LG: What is your usual process with painting? Do you start with a careful drawing first or do you work the drawing in the paint? Anything of interest about your particular palette?
MK: I hardly ever do any careful drawing. My paintings start on a toned ground and I work with successively more contrasting lines coupled with smears of blocked in color. I like to get straight to the painting and, initially, make many bad decisions through my lack of careful drawing. It seems to me that this initial floundering is somehow important but it’s hard pinpoint the reason I feel that way. Occasionally, when I am quite far in the life of a painting it may be necessary to paint over large areas or add panels to the work. You may see that In Her Place is comprised of three separate panels and the painting started as the square panel in in the upper right.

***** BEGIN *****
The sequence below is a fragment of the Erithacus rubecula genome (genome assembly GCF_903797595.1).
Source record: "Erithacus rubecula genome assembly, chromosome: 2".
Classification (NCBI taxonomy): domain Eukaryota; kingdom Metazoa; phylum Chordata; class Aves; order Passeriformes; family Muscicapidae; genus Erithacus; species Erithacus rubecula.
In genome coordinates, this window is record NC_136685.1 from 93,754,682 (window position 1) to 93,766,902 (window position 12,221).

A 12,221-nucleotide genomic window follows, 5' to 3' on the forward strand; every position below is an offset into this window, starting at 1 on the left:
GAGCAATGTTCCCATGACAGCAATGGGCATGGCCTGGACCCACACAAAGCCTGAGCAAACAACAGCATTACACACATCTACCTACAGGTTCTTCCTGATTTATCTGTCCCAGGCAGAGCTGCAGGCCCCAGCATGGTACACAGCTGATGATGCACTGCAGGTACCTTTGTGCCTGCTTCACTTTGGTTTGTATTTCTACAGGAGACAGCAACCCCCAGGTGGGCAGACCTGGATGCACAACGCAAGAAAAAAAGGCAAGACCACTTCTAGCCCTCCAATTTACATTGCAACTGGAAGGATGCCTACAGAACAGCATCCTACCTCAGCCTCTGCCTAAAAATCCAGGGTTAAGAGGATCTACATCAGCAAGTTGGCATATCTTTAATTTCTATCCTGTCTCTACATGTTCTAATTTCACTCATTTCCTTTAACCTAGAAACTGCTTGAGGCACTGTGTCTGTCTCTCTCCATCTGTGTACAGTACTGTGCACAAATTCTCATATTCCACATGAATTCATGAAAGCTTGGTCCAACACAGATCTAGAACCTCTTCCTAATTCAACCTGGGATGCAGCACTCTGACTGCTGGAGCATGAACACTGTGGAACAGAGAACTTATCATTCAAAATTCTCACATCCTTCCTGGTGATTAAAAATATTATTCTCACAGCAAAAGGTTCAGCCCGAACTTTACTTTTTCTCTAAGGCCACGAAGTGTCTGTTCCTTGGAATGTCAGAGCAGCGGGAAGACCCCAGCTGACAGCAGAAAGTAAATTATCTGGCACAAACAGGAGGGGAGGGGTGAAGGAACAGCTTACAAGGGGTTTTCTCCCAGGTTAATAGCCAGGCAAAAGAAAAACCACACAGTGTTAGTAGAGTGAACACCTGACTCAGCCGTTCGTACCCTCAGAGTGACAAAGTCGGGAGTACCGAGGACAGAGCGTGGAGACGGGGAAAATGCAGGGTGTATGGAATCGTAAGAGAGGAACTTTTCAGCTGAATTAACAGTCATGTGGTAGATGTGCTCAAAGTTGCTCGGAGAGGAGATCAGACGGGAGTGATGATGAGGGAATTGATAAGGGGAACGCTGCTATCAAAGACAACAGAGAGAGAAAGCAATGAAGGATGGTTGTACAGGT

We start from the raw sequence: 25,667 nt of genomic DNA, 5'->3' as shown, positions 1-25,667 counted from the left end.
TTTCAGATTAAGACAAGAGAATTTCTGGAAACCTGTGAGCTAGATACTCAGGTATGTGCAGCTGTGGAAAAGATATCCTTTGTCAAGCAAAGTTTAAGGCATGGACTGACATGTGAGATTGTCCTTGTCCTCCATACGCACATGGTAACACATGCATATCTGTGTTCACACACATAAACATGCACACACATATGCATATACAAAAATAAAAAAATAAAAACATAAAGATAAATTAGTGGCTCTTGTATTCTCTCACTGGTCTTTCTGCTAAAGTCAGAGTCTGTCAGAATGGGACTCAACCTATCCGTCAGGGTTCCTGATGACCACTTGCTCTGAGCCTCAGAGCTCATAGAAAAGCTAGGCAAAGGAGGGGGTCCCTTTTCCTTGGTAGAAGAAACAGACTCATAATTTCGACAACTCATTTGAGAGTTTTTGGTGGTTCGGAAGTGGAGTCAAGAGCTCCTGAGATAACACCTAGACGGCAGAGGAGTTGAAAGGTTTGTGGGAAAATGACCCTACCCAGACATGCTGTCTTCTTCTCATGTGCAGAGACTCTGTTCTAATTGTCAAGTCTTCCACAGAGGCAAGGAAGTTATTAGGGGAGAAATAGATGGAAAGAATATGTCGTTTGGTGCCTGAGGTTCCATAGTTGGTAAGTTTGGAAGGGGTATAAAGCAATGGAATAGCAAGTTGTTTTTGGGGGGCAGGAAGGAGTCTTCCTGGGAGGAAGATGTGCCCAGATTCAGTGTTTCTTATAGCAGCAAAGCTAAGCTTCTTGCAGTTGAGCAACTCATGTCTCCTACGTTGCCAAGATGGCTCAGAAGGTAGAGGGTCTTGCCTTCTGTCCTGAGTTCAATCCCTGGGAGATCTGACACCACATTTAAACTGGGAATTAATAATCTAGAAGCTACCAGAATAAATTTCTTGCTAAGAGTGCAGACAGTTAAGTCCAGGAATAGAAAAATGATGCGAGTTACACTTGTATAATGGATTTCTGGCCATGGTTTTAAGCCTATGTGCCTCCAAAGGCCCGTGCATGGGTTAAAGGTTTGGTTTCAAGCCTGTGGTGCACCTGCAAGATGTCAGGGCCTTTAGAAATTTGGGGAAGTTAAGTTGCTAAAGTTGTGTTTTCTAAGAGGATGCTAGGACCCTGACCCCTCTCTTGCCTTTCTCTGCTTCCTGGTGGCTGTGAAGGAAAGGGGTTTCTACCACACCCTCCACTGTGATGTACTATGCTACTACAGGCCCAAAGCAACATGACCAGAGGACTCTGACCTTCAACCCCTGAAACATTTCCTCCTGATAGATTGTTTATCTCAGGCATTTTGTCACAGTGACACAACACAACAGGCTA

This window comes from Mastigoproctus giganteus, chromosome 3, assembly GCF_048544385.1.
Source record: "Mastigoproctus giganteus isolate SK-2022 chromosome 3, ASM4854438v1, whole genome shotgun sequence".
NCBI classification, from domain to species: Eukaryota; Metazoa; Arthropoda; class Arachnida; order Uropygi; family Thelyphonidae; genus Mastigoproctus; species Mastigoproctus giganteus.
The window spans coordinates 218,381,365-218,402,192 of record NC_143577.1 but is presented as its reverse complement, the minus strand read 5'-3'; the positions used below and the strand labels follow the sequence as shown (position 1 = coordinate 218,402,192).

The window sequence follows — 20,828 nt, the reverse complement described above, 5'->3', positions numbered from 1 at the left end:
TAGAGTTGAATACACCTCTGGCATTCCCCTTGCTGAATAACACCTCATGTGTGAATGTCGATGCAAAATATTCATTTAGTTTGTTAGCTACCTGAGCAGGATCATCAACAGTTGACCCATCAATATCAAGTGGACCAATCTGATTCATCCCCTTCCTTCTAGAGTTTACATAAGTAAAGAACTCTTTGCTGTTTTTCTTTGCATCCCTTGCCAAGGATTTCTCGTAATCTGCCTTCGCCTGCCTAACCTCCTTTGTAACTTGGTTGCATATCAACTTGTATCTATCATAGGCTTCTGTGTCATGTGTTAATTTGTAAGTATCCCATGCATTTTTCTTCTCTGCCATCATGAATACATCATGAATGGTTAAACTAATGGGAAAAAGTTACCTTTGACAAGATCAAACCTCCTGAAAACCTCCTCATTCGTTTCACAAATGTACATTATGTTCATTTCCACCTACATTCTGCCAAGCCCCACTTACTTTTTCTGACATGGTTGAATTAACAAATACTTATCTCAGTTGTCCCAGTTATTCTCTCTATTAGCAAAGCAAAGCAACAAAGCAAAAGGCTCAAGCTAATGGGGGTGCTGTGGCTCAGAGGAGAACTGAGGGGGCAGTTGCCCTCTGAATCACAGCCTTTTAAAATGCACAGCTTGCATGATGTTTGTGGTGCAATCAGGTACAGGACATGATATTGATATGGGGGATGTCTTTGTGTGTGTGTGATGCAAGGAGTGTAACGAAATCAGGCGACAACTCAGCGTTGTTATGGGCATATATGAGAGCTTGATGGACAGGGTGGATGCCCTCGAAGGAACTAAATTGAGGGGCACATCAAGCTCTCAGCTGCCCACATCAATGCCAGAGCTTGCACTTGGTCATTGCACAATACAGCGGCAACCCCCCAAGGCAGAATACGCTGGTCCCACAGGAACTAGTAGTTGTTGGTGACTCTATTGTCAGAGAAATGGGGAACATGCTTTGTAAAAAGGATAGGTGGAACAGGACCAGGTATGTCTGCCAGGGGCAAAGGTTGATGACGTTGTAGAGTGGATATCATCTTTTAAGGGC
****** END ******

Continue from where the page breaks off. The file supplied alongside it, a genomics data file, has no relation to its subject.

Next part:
My palette has become much simpler over the years. I often begin a painting with three to five colors and then may need to add one or two additional colors along the way to achieve a certain chromatic range.
Watched Pot 32 x 24 inches Oil on Panel
American Icon oil on panel 12 x 10 inches
Daylight Studio 36 x 29 inches
LG: What aspect of your painting gives you the greatest satisfaction? What gives you the greatest aggravation?
MK: Certainly the act of painting, or the thrill of the hunt, is what satisfies me most. I enjoy looking and the magic of weaving together an image from mixed paint color. I do a lot of scraping away and sanding down in my longer studio paintings. It is wonderfully satisfying when I create an underlayment to a picture and can add detail and subtle modulation to the surface so that the whole thing comes together. Painting the landscape, something I’ve done plein air for the last few years, has also been very satisfying. The approach is very different but it is a wonderful challenge and I enjoy making any sort of work that will most expediently represent the scene I’m interested in.